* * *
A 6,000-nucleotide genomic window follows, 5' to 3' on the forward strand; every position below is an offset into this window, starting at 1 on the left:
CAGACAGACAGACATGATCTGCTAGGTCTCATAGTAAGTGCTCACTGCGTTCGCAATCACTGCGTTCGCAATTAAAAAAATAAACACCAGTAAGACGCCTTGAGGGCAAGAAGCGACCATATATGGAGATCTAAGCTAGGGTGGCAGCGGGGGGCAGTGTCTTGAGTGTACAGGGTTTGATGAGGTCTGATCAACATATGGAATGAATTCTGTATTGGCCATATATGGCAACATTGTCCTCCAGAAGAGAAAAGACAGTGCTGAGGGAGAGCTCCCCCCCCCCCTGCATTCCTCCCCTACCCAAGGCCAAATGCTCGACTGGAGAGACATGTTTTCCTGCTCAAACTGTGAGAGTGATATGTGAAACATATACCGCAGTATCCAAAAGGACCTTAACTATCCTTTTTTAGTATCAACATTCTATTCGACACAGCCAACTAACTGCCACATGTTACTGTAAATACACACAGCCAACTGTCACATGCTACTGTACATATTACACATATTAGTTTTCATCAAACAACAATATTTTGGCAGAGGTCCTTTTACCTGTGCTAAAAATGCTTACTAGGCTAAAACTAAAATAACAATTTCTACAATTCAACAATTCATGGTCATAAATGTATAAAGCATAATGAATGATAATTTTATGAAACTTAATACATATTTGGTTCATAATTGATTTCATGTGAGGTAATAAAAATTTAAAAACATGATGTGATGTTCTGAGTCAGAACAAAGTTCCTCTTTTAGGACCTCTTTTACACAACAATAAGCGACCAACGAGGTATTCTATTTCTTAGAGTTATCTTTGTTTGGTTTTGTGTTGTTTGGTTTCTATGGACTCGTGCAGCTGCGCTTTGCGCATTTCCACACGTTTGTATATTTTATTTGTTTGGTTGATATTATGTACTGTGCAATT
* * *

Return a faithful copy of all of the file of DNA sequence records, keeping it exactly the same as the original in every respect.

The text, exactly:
A 6,000-nucleotide genomic window follows, 5' to 3' on the forward strand; every position below is an offset into this window, starting at 1 on the left:
CAGACAGACAGACATGATCTGCTAGGTCTCATAGTAAGTGCTCACTGCGTTCGCAATCACTGCGTTCGCAATTAAAAAAATAAACACCAGTAAGACGCCTTGAGGGCAAGAAGCGACCATATATGGAGATCTAAGCTAGGGTGGCAGCGGGGGGCAGTGTCTTGAGTGTACAGGGTTTGATGAGGTCTGATCAACATATGGAATGAATTCTGTATTGGCCATATATGGCAACATTGTCCTCCAGAAGAGAAAAGACAGTGCTGAGGGAGAGCTCCCCCCCCCCCTGCATTCCTCCCCTACCCAAGGCCAAATGCTCGACTGGAGAGACATGTTTTCCTGCTCAAACTGTGAGAGTGATATGTGAAACATATACCGCAGTATCCAAAAGGACCTTAACTATCCTTTTTTAGTATCAACATTCTATTCGACACAGCCAACTAACTGCCACATGTTACTGTAAATACACACAGCCAACTGTCACATGCTACTGTACATATTACACATATTAGTTTTCATCAAACAACAATATTTTGGCAGAGGTCCTTTTACCTGTGCTAAAAATGCTTACTAGGCTAAAACTAAAATAACAATTTCTACAATTCAACAATTCATGGTCATAAATGTATAAAGCATAATGAATGATAATTTTATGAAACTTAATACATATTTGGTTCATAATTGATTTCATGTGAGGTAATAAAAATTTAAAAACATGATGTGATGTTCTGAGTCAGAACAAAGTTCCTCTTTTAGGACCTCTTTTACACAACAATAAGCGACCAACGAGGTATTCTATTTCTTAGAGTTATCTTTGTTTGGTTTTGTGTTGTTTGGTTTCTATGGACTCGTGCAGCTGCGCTTTGCGCATTTCCACACGTTTGTATATTTTATTTGTTTGGTTGATATTATGTACTGTGCAATT